What to do when you want to see different results (3 of 3)

Kobe Bryant is one of the greats. He led the entire NBA in scoring for two whole seasons and ranks #3 for all-time season scoring. He is a phenomenon. 

He is also a conundrum. Despite being a record holder for dominating the basket, he is far and away the least valuable scoring champion according to win shares. His high scores simply did not produce the winning games and winning seasons that he and the Lakers would have thought.

This gives me pause as an Assimilation Director. Is it possible for our assimilation environment (our "one program") to be stuffed with people, lots of energy, and stellar evaluations and still not connect people to in a big way to small groups and ministry teams?

As Sherpas who lead people toward meaningful connections at your church, we need to keep this principal in mind: there is a difference between your program's scorecard, and your ministry's scoreboard. Forgetting this can make assessing the effectiveness of what is really happening in your assimilation ministry very confusing and complex. Remembering this can clear the air, provide direction, and move you into new results. 

There is a difference between your program's scorecard, and your ministry's scoreboard.

As in all team sports, an athlete can hold records in many areas and still have a team that is losing games. In assimilation ministry it is the same. At my church, assimilation is helping a first time guest become a connected serving member. Connected=in a small group (scoreboard 1). Serving =on a ministry team (scoreboard 2). It doesn't matter how great the stats are at Next Steps (my scorecard) or how many connection cards we receive at Guest Central (another scorecard). If guests are not becoming part of a small group and/or ministry team, we are not winning the game.

When your scorecard looks good, you may be in danger if you are not keeping your eyes on the scoreboard. When you want to see different results in your ministry, you have to ask the kind of questions that move you beyond personal and programatic satisfaction. Questions like:

  1. How many guest cards did we receive this year? 
  2. How many new people did we add to small groups this year?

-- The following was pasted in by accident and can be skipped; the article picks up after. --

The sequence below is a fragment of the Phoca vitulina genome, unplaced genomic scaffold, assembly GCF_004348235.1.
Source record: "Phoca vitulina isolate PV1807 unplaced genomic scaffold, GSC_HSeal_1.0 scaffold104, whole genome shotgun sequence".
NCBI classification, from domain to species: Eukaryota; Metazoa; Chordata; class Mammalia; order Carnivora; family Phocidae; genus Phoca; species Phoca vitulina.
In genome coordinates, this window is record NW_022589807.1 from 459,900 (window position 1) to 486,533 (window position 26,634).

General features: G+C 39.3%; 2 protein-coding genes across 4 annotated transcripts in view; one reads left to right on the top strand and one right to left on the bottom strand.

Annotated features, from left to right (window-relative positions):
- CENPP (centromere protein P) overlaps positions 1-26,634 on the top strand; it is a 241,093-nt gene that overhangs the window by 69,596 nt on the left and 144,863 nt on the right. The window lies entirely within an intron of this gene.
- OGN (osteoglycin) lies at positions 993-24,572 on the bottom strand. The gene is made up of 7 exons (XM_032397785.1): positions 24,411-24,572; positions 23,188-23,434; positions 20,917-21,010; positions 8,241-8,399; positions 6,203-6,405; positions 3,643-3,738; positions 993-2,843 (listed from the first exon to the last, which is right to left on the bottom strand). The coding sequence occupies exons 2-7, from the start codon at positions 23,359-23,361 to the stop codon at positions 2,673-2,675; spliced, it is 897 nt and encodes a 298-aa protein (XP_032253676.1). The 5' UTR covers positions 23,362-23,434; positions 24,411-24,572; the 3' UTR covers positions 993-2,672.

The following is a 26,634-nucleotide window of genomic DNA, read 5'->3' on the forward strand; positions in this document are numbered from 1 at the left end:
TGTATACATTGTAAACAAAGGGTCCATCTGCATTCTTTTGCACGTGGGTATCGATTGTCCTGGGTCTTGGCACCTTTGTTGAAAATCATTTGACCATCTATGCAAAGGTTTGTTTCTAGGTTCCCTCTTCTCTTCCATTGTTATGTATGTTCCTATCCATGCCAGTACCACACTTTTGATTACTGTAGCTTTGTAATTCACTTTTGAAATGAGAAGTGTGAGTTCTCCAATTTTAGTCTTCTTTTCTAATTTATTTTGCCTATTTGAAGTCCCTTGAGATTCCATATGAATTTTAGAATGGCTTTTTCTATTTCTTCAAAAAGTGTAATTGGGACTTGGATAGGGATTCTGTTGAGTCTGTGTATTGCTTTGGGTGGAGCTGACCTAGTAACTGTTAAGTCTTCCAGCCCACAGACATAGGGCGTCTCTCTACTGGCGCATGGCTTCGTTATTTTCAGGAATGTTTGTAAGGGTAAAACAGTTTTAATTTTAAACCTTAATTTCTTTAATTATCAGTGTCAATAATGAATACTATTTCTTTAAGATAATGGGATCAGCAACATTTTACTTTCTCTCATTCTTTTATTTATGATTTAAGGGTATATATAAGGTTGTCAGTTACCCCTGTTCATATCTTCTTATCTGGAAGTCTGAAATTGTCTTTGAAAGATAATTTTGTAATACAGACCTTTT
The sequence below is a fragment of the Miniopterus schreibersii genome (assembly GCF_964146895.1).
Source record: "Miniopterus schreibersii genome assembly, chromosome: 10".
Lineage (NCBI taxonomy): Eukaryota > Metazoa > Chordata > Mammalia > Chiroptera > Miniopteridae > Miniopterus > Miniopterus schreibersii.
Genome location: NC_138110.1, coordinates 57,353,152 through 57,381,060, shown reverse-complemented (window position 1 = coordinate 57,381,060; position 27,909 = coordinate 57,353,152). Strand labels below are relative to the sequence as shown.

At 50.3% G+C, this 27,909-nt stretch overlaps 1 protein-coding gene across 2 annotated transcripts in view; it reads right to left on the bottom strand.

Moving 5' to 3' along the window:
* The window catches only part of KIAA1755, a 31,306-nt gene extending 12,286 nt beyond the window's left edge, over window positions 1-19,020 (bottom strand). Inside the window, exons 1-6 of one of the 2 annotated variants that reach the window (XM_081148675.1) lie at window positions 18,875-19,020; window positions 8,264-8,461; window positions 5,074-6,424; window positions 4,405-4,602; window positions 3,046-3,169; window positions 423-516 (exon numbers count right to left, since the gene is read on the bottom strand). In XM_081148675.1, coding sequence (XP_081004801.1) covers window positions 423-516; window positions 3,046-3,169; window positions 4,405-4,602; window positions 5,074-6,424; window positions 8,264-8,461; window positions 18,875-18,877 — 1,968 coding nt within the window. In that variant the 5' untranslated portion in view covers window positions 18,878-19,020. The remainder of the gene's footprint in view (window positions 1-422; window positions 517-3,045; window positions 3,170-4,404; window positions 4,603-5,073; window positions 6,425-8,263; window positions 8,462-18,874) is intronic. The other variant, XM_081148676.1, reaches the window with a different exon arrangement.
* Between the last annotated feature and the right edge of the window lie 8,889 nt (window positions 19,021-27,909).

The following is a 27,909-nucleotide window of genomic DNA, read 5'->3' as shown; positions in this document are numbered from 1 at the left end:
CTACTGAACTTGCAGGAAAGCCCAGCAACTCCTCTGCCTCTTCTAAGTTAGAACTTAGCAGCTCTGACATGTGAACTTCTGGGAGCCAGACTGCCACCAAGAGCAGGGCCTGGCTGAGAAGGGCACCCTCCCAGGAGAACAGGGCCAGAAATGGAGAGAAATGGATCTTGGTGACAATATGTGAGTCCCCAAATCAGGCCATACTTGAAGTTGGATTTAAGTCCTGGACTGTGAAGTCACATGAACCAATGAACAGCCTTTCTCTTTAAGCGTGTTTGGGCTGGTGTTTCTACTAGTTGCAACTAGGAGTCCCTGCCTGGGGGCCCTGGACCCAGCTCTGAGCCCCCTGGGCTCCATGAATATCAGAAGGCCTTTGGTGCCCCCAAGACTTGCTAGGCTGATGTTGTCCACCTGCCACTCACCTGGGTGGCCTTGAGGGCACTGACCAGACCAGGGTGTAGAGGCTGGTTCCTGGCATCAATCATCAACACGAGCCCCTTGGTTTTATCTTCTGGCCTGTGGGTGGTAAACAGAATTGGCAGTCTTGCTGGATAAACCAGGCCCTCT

3. How many new volunteers did we add this year?
  • Divide number 2 by number 1 and you have your assimilation ratio for small groups (EX: 100 cards divided by 50 new people in groups=1 out of 2)
  • Divide number 3 by number 1 and you have your assimilation ratio for ministry teams (see previous example)

This is your scoreboard, regardless of how well attended your assimilation program is.

This provides the baseline for how to measure, and set goals to increase the number of people you assimilate. To see new results, keep your team's consistent focus here.

Here is an example of how scoreboard over scorecard focus can help you make decision that change results.

We had our largest Next Step Experiences ever in March. We offer Next Steps during 2 of our services. The energy from lots of people in the room resulted in the highest evaluations we have ever received. Guests loved it. However, in order to continue in my relentless pursuit of 1 out of 4 guests assimilated (think the results Jesus described  in the parable of the soils), we are now experimenting with the adding of a Next Steps offered during a third service. 

Some of our team members expressed concern that the positive energy that brought our evals up to 10 would decrease to an 8. Though I shared the concern, I realized it was scorecard thinking. So I added another Next Steps, knowing it would reduce the size of the others offered, with the hope of connecting more guests overall. The deciding factor became a choice between 2 potential realities:

Reality 1: Keeping Evals at a 10 but connecting less guests to small groups and ministry teams (Scorecard)

Reality 2: Reducing evals to an 8 but possibly connecting more of our guests to groups and teams (Scoreboard)

I chose reality 2 with a trial run where we can measure if in fact our scoreboard will be affected so we can actually win the game when it comes to the number of guests we connect. We'll evaluate over the next 2 months.

That's scoreboard thinking. It also means you don't have to be a Kobe to win the game.

Of course, good processes support and bring about the good results you are after over time. My next post will focus on the different kinds of process breakdown you may be experiencing and what you need to ask yourself to make simple and thorough repairs. 

To really see new results, join a select group of colleagues from all over the US to identify new strategies and shifts in your assimilation ministry on May 11-12 in sunny Southern California. This Base Camp will be a powerful way to affect real change on your scoreboard!

   

 

 

  • What is the scorecard on your assimilation environment right now? What stats are relevant on that card?
  • What are your current assimilation ratios? (Use formula listed above to see your scoreboard).
  • What dial turns could you make in your assimilation program that would better connect guests to your small groups? (Scoreboard 1)
  • What dial turns could you make in your assimilation program that would better onboard volunteers to your ministry teams? (Scoreboard 2)
Greg CurtisComment